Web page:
As it’s just text, it’s really easy to create a diff of what has changed to the configuration between versions. It also has a compare function so you can compare the settings in the file against the database, usage is:

wp dictator compare site-state.yml
A known correct state which can be compared against and tested against

The state file (site-state.yml for example) should be the master of configuration options and this allows you to compare the state of a WordPress database against it. So for any environment you can run the compare command (described above) and it will inform you of any deviation. This will allow you to run ‘configuration validation tests’, which basically means being able to periodically (daily for example) test that configuration is what is expected. Building on this, you could have it alert you if this has happened, it may be fine (client has updated an address for example) in which case you may want to back port changes to the state file, or it may be problematic (client has accidentally changed permalink structure for example) in which case you can remedy quickly before it escalates.

Consistent correctness – no chance of human error from manual input

Any kind of manual work has an element of human error, similarly any kind of blind copying of database tables has an element of risk and unknowns. This takes both of those away, with a consistently correct version of the configuration being in a human readable text file that is automatically imposed upon the database.

Typical dictator workflow

Dictator can be used from local development right through to production. Here’s what a typical workflow might look like:

1. Developer configures a local instance with some good starting point options (the defaults may well suffice).

2. Developer then exports to a yaml file: wp dictator export site site-state.yml.

3. site-state.yml included in version control.

4. Any further update to options is done via site-state.yml and imposed via wp dictator impose site-state.yml.

5. Developers keep their configuration up to date with wp dictator impose site-state.yml (much like you might do with migrations on non WP projects).

6. site-state.yml can also be used upon staging and production to ensure configuration is consistent across environments. We have baked this into our deployment scripts, for example.

That’s pretty much it! It can be useful to maintain multiple state files for different environments if, for example, you want to set up different users for each environment or a different set of options. So you could imagine something like:

dev.yml
staging.yml
production.yml

Or similar depending on your setup. Another thing you could do (which we’re not doing just yet but plan to) is make use of the compare functionality to ensure configuration hasn’t changed unexpectedly. This could be done as part of deployment or part of a testing pipeline which you run from time to time.

Alpha

So a little known library created over 6 years ago is our go to tool for managing WordPress configuration across environments.

In fact, the library has recently been marked as abandoned by Bachhuber at our request, so we’ve decided to pick up the reins with a recognised fork.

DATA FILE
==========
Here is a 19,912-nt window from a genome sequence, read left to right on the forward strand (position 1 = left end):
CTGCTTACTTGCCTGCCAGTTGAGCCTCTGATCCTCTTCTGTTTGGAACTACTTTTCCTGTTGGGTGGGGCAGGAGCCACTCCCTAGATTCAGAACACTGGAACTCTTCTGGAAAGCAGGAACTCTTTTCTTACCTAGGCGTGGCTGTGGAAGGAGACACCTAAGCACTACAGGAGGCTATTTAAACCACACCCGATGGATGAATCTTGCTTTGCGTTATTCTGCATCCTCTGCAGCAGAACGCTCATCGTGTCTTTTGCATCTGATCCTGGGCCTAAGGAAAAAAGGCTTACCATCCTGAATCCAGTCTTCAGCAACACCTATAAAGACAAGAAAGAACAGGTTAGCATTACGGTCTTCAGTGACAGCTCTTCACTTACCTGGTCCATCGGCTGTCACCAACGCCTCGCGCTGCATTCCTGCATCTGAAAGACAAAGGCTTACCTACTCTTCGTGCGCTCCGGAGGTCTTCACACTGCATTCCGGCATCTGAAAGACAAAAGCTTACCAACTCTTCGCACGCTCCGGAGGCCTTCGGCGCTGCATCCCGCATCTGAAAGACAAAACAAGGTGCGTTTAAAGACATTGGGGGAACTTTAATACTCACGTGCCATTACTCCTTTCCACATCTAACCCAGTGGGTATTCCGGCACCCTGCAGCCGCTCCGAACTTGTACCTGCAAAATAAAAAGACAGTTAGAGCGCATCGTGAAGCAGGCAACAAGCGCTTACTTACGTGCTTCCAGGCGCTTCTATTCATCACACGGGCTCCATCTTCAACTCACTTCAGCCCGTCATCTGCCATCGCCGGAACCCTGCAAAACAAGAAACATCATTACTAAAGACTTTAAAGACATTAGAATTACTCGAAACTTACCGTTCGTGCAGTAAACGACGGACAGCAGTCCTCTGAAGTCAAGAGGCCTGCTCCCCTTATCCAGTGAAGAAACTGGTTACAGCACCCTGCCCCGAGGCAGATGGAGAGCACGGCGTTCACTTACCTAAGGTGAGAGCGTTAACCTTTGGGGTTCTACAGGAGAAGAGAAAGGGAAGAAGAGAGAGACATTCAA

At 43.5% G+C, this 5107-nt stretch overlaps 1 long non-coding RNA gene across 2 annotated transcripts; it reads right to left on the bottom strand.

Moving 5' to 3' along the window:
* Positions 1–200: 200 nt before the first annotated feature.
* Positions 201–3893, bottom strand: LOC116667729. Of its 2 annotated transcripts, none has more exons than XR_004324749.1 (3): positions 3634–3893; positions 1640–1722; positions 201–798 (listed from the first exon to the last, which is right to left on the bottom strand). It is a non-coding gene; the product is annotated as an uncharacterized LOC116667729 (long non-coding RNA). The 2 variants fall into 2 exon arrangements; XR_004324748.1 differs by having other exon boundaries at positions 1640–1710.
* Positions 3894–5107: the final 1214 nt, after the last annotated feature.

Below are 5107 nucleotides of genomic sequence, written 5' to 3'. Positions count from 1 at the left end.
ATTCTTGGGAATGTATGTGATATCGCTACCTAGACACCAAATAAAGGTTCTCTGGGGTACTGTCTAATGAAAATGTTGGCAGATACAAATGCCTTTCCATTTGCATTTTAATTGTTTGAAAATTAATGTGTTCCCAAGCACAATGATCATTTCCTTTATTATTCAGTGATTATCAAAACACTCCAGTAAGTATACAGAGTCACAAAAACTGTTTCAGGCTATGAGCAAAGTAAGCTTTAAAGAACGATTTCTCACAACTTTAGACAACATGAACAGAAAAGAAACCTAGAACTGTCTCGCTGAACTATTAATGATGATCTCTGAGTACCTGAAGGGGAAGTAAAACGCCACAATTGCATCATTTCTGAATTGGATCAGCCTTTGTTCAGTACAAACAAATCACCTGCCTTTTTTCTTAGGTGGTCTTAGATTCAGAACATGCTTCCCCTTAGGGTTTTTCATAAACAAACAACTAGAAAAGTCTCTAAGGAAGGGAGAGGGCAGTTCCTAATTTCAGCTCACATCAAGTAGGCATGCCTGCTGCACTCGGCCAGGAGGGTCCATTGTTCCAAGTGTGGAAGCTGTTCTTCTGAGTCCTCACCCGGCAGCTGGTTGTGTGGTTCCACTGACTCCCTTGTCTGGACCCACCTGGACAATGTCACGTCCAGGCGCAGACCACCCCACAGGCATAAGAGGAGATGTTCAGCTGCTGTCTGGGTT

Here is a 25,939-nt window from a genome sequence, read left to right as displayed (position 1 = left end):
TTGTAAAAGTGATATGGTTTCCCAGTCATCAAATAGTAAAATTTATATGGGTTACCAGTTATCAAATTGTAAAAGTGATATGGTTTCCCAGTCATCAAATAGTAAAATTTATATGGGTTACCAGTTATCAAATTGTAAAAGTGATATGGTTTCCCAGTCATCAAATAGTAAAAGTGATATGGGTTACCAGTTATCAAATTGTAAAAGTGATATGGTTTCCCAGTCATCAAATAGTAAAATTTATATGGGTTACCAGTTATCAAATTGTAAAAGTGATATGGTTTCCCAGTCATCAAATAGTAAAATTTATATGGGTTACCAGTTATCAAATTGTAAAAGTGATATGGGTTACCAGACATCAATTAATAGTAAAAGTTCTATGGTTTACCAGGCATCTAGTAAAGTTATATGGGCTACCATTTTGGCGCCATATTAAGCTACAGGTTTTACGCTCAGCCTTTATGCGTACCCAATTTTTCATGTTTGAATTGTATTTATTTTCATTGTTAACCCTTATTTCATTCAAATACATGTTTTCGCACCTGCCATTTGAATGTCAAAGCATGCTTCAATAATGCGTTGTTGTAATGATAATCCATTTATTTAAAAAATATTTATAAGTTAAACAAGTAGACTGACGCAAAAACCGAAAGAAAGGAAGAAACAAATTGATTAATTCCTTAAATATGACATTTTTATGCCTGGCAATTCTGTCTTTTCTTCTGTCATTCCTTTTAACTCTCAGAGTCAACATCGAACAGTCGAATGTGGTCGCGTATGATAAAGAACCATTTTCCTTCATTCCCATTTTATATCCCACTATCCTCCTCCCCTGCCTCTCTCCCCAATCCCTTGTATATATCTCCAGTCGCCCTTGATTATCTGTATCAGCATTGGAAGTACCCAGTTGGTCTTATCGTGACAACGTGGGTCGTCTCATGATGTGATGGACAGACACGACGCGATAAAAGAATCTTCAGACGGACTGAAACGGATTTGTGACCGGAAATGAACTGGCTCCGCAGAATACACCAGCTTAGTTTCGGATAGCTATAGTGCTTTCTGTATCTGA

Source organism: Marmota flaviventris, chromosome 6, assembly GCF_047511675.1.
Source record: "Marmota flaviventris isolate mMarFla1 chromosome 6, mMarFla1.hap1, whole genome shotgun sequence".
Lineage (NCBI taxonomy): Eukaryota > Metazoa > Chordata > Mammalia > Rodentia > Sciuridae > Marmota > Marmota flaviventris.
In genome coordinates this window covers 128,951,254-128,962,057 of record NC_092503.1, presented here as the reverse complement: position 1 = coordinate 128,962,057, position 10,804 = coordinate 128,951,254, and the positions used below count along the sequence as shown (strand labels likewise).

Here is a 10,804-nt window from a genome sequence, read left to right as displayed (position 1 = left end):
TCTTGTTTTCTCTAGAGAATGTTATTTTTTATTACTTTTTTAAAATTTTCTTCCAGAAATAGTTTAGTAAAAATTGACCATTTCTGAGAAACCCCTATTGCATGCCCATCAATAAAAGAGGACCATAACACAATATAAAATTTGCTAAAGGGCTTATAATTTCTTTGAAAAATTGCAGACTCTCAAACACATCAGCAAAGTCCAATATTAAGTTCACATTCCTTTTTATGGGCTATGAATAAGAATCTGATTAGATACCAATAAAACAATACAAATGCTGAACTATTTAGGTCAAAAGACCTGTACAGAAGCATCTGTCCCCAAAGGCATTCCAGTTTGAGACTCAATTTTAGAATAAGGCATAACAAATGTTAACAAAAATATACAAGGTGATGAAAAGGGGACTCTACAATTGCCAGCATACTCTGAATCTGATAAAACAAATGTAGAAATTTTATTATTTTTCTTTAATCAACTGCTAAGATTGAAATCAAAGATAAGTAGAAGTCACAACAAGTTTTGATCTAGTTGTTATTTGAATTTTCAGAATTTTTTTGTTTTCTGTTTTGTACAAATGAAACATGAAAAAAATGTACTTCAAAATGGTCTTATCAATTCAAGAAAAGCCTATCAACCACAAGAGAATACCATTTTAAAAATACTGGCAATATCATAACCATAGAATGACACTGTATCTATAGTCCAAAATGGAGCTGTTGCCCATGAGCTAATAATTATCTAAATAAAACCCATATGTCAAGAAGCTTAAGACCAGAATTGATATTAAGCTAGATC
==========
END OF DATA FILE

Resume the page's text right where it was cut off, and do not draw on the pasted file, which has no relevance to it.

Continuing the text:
The library should still be considered as being in alpha. It’s great, we love it, but it’s still really early in its development (despite being around for so long). Some of the things, it doesn’t yet support or we think could be improved:

YAML inheritance

In the example of different environmental state files above, we currently have to maintain the same options across all 3 files, whereas with YAML inheritance we could have one overwrite the other (similar to what Symfony does with importing configuration files).

Nested regions

Currently regions are expected to be at a single level, when sometimes you may want them to be nested. We found this with the WooCommerce extension we created. We ended up with regions such as woocommerce-general, woocommerce-advanced etc. when preferred would have been to have something akin to:

woocommerce:
  general:
    # ...
  advanced:
    # ...

Dynamic schema

Dictator was written and released before the REST API was included as part of WordPress. Therefore, the schema for settings and similar is hard coded. What might be better, is to leverage the schema defined by the REST API. This can be retrieved via an OPTIONS call.

Note as well, that although a lot of the basic settings are supported, not everything is supported (widgets for example), and plugins would require someone writing an extension, as we’ve done for WooCommerce.

Summing up

2014 brought us many things: a brilliant World Cup; a Ukranian revolution; and a little known WordPress library which would shape how we configure and deploy WordPress sites several years later. We’re always looking for tools to help automate away the pain and when it comes to WordPress configuration, Dictator has proved just the ticket.

If you’re familiar with the problems we faced and feel Dictator could help you, then take a look at the repo we’ve now forked and reach out to me on GitHub, or on Twitter @jenko, if you have any further questions.

About the Author

Ian Jenkins

Ian Jenkins is a Principal Developer at Box UK. He has wide range of development experience in various platforms and languages, in particular PHP and Symfony. Ian has worked on and delivered a number of successful projects and is currently most interested in maintaining and transforming troublesome legacy projects into well-tested, high-performance web applications.